My Distributed Energy Resource Project

In Spring 2019 I enrolled in the Grid Connected Systems course at CU Boulder with Professor Kyri Baker. At the time, I was working as a Software Developer at NREL (although still very early in my skills development journey) and wanted to dive into building-to-grid operations and optimization. In my graduate degree, I had studied building systems and was fascinated by model predictive control (MPC) of buildings, but spent my masters project on general building technologies (gotta pay the bills).

Dr. Baker’s class focused on the interplay between buildings and the electrical grid. We learned about electricity markets, how power delivery works in general (still don’t think I’ll ever fully grasp it), and optimization. The final course project was very open ended and I wanted to challenge myself, so I worked to recreate an interesting paper I had read during the course, A Distributed Energy Management Approach for Residential Demand Response. Unfortunately that paper is behind a paywall, but I made my final project paper available for download here (the project was called the Distributed Resource AGGregator – dragg). I think the introduction does a decent job of setting up and explaining the problem.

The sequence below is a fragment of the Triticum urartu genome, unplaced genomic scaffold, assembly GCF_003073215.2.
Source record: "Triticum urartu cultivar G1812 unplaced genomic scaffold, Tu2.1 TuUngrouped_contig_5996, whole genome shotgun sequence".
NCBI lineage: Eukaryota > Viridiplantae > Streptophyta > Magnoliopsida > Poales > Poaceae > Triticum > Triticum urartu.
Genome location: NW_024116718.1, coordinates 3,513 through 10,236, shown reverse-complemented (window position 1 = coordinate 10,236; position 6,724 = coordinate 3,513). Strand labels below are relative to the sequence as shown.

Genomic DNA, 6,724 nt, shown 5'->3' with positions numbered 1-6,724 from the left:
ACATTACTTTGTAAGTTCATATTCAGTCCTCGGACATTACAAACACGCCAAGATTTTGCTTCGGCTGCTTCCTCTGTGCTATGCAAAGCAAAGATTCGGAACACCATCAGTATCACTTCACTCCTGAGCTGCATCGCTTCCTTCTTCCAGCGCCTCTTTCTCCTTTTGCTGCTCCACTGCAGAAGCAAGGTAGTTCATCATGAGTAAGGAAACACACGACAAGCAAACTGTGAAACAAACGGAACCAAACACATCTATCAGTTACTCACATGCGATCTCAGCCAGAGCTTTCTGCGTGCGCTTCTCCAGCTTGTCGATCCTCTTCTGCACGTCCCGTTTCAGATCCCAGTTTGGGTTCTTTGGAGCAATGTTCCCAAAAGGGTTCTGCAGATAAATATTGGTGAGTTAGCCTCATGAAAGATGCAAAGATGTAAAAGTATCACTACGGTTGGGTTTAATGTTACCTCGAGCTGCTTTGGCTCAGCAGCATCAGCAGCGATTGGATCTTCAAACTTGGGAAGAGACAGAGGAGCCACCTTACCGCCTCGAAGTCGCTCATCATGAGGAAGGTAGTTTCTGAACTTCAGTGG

The general notion of the project was to simulate how a distributed energy resource (DER) aggregator could incentivize individual homes to maintain a relatively flat electric demand profile using price incentives. To make it appear more like an actual community, the homes had different sets of controllable assets. Home 1 might have a battery, PV panel, electric hot water heater, and a heat pump, while Home 2 might only have a heat pump. Each of the homes was individually optimizing for cost while maintaining comfort constraints (i.e. maintain temps between 66°F – 72°F); the aggregator’s job was to ensure net demand of the community stayed below a certain threshold. Each time step of the algorithm looked something like this: